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PR: Effort to Restore Due Process on Campus Gains Traction

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Contact: Christopher Perry

Telephone: 301-801-0608


Sexual Assault: Effort to Restore Due Process on Campus Gains Traction

WASHINGTON / May 14, 2018 – Over the past seven months, leading liberal and conservative voices have worked to restore due process and fairness in campus sexual assault policies. Such initiatives reveal a growing trend being supported by lawmakers on both sides of the aisle.

Last September, Betsy DeVos, Republican Secretary of the U.S. Department of Education, rescinded the 2011 Dear Colleague Letter, a policy that was widely viewed as infringing on fundamental due process rights of accused students (1).  The following month, Democrat Jerry Brown, governor of California, vetoed a bill that would have imposed many of the Department of Education’s anti-due process requirements on California universities (2).

Likewise in Massachusetts, the Democratic-controlled House of Representatives declined to take action on H.632, which had been previously passed by the state’s Senate. Critics of H.632 highlighted the flaws of trauma-informed training for investigators and adjudicators, a provision that had been derided as “junk science.” (3)

The pro-due process trend gathered momentum in 2018, as Supreme Court Justice Ruth Bader Ginsberg offered this commentary: “The person who is accused has a right to defend herself or himself, and we certainly should not lose sight of that. …There’s been criticism of some college codes of conduct for not giving the accused person a fair opportunity to be heard, and that’s one of the basic tenets of our system, as you know, everyone deserves a fair hearing.” (4)

In Maryland, lawmakers took up Senate Bill 607, which required disciplinary proceedings to include a description of the rights for students and specified that an institution may not prevent a student from retaining an attorney. The bill recently passed both the Maryland Senate and House with strong bipartisan support (5).

In Colorado, House Bill 18-1391 was approved in the House. But because it failed to include sufficient due process protections, the bill it was significantly amended by Republicans in the Senate, resulting in the bill’s indefinite postponement (6).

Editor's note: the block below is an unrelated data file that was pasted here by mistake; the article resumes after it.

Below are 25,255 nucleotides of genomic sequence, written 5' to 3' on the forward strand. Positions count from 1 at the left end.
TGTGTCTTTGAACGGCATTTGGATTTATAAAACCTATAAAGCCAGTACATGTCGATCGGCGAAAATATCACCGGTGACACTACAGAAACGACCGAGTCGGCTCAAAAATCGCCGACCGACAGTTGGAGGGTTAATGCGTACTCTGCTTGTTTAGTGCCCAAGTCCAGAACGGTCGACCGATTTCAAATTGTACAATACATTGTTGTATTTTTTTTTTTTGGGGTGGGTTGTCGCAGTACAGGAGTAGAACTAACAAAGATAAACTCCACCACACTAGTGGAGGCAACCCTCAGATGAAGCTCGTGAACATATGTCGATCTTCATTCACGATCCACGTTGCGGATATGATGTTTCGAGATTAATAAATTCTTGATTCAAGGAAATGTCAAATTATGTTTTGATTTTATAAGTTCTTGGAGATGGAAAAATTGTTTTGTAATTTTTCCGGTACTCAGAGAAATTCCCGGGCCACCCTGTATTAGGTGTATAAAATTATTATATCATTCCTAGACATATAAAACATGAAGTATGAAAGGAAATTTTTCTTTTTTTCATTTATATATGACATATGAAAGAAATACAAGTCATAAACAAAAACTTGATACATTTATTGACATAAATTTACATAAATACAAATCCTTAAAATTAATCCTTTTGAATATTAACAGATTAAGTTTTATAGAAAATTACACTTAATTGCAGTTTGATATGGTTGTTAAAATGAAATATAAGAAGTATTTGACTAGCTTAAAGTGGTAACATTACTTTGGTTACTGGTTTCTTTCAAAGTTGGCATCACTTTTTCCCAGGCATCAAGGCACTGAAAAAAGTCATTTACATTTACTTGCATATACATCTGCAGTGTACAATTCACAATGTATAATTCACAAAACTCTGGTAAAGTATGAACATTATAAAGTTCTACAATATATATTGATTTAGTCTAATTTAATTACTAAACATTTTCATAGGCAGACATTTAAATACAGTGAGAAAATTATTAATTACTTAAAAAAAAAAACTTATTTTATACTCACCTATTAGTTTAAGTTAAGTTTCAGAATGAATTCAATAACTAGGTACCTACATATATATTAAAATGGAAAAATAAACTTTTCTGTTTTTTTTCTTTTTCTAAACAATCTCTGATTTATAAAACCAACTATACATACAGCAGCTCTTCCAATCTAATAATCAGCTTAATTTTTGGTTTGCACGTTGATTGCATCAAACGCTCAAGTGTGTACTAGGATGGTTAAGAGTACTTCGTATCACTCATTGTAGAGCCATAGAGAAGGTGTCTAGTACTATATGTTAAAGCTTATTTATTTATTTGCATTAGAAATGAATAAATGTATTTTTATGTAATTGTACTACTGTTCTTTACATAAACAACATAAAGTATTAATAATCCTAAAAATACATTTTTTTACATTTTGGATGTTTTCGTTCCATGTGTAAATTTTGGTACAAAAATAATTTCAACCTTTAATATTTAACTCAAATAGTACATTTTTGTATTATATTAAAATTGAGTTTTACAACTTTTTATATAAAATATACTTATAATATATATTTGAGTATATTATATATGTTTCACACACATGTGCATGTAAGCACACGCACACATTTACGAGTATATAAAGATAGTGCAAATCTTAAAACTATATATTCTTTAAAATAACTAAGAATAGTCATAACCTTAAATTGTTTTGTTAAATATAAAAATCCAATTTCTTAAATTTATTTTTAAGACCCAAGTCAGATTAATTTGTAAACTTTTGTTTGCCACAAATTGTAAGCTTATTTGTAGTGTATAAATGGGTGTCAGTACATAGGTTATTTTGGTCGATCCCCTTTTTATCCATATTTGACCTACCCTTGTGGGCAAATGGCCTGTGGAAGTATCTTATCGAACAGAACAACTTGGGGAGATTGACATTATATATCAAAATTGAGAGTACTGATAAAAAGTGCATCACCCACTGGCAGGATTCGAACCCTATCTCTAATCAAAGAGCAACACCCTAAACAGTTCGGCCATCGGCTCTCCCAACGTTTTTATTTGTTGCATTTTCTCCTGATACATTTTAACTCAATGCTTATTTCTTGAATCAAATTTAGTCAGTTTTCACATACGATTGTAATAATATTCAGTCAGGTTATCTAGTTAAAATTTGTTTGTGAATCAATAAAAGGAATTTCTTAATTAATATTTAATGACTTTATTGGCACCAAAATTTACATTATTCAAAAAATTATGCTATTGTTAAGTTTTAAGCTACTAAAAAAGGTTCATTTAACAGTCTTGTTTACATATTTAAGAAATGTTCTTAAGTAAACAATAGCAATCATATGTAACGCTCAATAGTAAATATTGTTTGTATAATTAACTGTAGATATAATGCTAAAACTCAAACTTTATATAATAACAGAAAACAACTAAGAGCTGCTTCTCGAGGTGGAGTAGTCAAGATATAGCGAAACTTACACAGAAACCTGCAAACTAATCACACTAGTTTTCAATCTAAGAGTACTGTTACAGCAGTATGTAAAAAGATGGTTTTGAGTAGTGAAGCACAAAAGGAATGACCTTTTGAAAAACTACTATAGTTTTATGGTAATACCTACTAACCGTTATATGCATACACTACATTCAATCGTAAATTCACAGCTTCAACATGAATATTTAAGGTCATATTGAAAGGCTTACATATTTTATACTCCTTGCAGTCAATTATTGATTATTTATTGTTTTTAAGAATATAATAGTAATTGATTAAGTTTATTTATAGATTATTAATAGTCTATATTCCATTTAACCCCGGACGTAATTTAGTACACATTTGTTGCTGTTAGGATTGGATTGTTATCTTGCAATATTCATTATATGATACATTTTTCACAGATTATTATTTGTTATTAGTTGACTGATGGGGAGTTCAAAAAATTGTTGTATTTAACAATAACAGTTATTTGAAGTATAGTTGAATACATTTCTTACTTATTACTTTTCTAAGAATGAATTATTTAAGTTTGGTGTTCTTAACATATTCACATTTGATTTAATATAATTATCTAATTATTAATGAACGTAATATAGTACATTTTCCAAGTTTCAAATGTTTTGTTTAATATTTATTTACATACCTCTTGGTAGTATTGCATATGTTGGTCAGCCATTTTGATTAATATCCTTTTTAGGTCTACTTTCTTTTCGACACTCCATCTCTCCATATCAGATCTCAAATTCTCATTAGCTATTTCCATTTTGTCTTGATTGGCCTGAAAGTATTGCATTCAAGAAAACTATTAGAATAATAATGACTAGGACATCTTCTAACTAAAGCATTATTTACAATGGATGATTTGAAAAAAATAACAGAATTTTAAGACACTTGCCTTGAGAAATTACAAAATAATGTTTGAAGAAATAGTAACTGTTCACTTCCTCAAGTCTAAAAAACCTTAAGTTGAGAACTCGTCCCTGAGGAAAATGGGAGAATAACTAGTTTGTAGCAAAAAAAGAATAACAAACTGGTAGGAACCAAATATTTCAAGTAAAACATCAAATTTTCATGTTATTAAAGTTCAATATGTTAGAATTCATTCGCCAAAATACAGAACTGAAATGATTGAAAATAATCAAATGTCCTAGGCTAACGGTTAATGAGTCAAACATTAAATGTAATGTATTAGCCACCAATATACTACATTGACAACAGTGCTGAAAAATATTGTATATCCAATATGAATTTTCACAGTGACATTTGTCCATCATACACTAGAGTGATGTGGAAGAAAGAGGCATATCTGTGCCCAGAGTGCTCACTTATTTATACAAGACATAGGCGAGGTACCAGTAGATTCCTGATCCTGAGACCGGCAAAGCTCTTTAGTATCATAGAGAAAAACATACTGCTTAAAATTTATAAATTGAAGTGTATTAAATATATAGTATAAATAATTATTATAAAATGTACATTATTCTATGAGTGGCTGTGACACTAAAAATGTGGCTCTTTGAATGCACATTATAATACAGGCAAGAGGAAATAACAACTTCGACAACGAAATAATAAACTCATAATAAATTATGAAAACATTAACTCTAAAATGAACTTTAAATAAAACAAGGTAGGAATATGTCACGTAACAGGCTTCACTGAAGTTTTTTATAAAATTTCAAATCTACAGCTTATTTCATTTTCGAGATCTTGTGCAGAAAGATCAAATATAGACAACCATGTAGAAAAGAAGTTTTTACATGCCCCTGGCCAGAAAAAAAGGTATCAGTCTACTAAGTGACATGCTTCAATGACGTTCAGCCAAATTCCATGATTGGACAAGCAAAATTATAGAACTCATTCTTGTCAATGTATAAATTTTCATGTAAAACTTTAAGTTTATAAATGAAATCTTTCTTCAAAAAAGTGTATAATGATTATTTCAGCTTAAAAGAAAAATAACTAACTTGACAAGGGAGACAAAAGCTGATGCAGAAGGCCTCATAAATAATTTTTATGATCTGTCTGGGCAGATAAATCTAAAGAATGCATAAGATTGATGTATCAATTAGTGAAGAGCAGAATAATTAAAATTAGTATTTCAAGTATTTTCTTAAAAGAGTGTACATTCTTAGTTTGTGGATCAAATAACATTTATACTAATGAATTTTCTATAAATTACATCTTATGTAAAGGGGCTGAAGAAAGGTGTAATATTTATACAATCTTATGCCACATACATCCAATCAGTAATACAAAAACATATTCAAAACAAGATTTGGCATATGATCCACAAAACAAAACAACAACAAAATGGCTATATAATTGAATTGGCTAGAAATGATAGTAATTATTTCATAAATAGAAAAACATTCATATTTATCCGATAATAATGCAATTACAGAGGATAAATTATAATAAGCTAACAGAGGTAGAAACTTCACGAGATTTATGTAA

In West Virginia, House Bill 2825, a bill that would have mandated worrisome “affirmative consent” polices at the state’s colleges, was not voted upon prior to adjournment of the state legislature (7).

In Mississippi, House Bill 1438, which was devoid of adequate due process protections, died in the Senate Judiciary Committee (8).

The editorial boards of two liberal-leaning newspapers likewise have called on colleges to involve criminal justice officials to investigate felony-level crimes. In January, the Detroit News opined, “Federal, state and campus policy regarding sexual assault should change to treat it as the serious crime it is, and assure that it is probed by experienced, professional investigators independent of the university.” (9) Last month, the St. Louis Post-Dispatch board issued a similar plea: “The pain lives on at universities whenever sex-abuse cases are handled quietly in-house rather than by competent legal authorities.” (10)

A summary of the current status of the state-level sexual assault bills introduced in 2018 is available on the SAVE website (11). In Congress, both Republican and Democratic lawmakers have spoken out on the need for due process and to strengthen the role of the criminal justice system (12).

SAVE urges state and federal lawmakers to recognize the growing trend for impartial and fair proceedings in campus sexual assault cases.  SAVE offers a model bill titled the Campus Equality, Fairness, and Transparency Act (13).



SAVE — Stop Abusive and Violent Environments — is working for effective and fair solutions to domestic violence and campus sexual assault: